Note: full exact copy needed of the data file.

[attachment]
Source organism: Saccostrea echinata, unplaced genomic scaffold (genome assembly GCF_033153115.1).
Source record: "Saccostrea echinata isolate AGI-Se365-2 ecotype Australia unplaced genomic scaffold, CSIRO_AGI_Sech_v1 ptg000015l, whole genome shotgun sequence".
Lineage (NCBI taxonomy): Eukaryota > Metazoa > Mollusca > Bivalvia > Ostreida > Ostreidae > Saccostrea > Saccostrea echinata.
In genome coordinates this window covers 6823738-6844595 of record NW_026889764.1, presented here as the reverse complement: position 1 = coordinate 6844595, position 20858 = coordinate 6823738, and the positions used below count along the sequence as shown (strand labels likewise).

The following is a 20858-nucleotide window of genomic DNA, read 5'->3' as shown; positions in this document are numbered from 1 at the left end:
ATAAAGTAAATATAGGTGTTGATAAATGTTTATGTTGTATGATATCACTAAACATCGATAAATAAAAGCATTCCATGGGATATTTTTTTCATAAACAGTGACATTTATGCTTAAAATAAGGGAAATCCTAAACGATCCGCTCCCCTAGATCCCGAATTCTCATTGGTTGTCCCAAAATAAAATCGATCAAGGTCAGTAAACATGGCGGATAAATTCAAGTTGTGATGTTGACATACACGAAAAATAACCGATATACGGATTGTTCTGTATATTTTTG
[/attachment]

Source organism: Saccostrea echinata, unplaced genomic scaffold (genome assembly GCF_033153115.1).
Source record: "Saccostrea echinata isolate AGI-Se365-2 ecotype Australia unplaced genomic scaffold, CSIRO_AGI_Sech_v1 ptg000015l, whole genome shotgun sequence".
Lineage (NCBI taxonomy): Eukaryota > Metazoa > Mollusca > Bivalvia > Ostreida > Ostreidae > Saccostrea > Saccostrea echinata.
In genome coordinates this window covers 6823738-6844595 of record NW_026889764.1, presented here as the reverse complement: position 1 = coordinate 6844595, position 20858 = coordinate 6823738, and the positions used below count along the sequence as shown (strand labels likewise).

The following is a 20858-nucleotide window of genomic DNA, read 5'->3' as shown; positions in this document are numbered from 1 at the left end:
ATAAAGTAAATATAGGTGTTGATAAATGTTTATGTTGTATGATATCACTAAACATCGATAAATAAAAGCATTCCATGGGATATTTTTTTCATAAACAGTGACATTTATGCTTAAAATAAGGGAAATCCTAAACGATCCGCTCCCCTAGATCCCGAATTCTCATTGGTTGTCCCAAAATAAAATCGATCAAGGTCAGTAAACATGGCGGATAAATTCAAGTTGTGATGTTGACATACACGAAAAATAACCGATATACGGATTGTTCTGTATATTTTTG